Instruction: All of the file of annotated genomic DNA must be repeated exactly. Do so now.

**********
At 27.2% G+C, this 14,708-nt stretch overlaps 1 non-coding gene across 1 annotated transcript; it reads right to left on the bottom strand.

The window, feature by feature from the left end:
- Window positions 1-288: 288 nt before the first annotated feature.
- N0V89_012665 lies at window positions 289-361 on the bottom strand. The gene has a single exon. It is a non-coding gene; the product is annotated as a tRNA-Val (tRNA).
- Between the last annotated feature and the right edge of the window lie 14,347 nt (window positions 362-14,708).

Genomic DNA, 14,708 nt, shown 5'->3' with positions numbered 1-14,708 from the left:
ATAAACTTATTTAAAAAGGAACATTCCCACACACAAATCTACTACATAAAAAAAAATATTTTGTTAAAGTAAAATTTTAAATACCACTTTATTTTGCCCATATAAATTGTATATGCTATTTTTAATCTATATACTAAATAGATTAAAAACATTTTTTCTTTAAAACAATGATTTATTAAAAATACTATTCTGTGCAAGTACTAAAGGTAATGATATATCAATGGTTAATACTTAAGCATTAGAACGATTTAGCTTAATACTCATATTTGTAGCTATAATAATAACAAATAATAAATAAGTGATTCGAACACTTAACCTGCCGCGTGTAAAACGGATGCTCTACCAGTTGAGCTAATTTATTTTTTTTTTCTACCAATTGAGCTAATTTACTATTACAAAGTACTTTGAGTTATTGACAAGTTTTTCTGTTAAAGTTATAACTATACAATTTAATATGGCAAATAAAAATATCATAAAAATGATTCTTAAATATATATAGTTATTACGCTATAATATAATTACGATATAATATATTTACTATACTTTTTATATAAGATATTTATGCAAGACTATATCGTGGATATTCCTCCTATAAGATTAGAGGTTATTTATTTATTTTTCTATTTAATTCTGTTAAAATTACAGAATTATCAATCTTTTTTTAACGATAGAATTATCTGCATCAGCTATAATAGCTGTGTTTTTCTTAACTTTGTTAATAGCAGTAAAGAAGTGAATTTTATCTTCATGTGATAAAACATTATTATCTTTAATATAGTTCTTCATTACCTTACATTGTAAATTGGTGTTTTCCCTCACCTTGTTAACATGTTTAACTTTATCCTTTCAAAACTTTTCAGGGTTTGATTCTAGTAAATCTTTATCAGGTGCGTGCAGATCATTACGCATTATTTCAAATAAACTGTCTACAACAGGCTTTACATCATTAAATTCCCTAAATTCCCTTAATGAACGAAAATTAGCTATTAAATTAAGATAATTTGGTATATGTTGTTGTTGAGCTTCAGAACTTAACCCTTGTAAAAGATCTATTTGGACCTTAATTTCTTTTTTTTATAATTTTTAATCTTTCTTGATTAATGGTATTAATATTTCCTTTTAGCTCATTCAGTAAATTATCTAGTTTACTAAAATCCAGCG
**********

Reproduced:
At 27.2% G+C, this 14,708-nt stretch overlaps 1 non-coding gene across 1 annotated transcript; it reads right to left on the bottom strand.

The window, feature by feature from the left end:
- Window positions 1-288: 288 nt before the first annotated feature.
- N0V89_012665 lies at window positions 289-361 on the bottom strand. The gene has a single exon. It is a non-coding gene; the product is annotated as a tRNA-Val (tRNA).
- Between the last annotated feature and the right edge of the window lie 14,347 nt (window positions 362-14,708).

Genomic DNA, 14,708 nt, shown 5'->3' with positions numbered 1-14,708 from the left:
ATAAACTTATTTAAAAAGGAACATTCCCACACACAAATCTACTACATAAAAAAAAATATTTTGTTAAAGTAAAATTTTAAATACCACTTTATTTTGCCCATATAAATTGTATATGCTATTTTTAATCTATATACTAAATAGATTAAAAACATTTTTTCTTTAAAACAATGATTTATTAAAAATACTATTCTGTGCAAGTACTAAAGGTAATGATATATCAATGGTTAATACTTAAGCATTAGAACGATTTAGCTTAATACTCATATTTGTAGCTATAATAATAACAAATAATAAATAAGTGATTCGAACACTTAACCTGCCGCGTGTAAAACGGATGCTCTACCAGTTGAGCTAATTTATTTTTTTTTTCTACCAATTGAGCTAATTTACTATTACAAAGTACTTTGAGTTATTGACAAGTTTTTCTGTTAAAGTTATAACTATACAATTTAATATGGCAAATAAAAATATCATAAAAATGATTCTTAAATATATATAGTTATTACGCTATAATATAATTACGATATAATATATTTACTATACTTTTTATATAAGATATTTATGCAAGACTATATCGTGGATATTCCTCCTATAAGATTAGAGGTTATTTATTTATTTTTCTATTTAATTCTGTTAAAATTACAGAATTATCAATCTTTTTTTAACGATAGAATTATCTGCATCAGCTATAATAGCTGTGTTTTTCTTAACTTTGTTAATAGCAGTAAAGAAGTGAATTTTATCTTCATGTGATAAAACATTATTATCTTTAATATAGTTCTTCATTACCTTACATTGTAAATTGGTGTTTTCCCTCACCTTGTTAACATGTTTAACTTTATCCTTTCAAAACTTTTCAGGGTTTGATTCTAGTAAATCTTTATCAGGTGCGTGCAGATCATTACGCATTATTTCAAATAAACTGTCTACAACAGGCTTTACATCATTAAATTCCCTAAATTCCCTTAATGAACGAAAATTAGCTATTAAATTAAGATAATTTGGTATATGTTGTTGTTGAGCTTCAGAACTTAACCCTTGTAAAAGATCTATTTGGACCTTAATTTCTTTTTTTTATAATTTTTAATCTTTCTTGATTAATGGTATTAATATTTCCTTTTAGCTCATTCAGTAAATTATCTAGTTTACTAAAATCCAGCG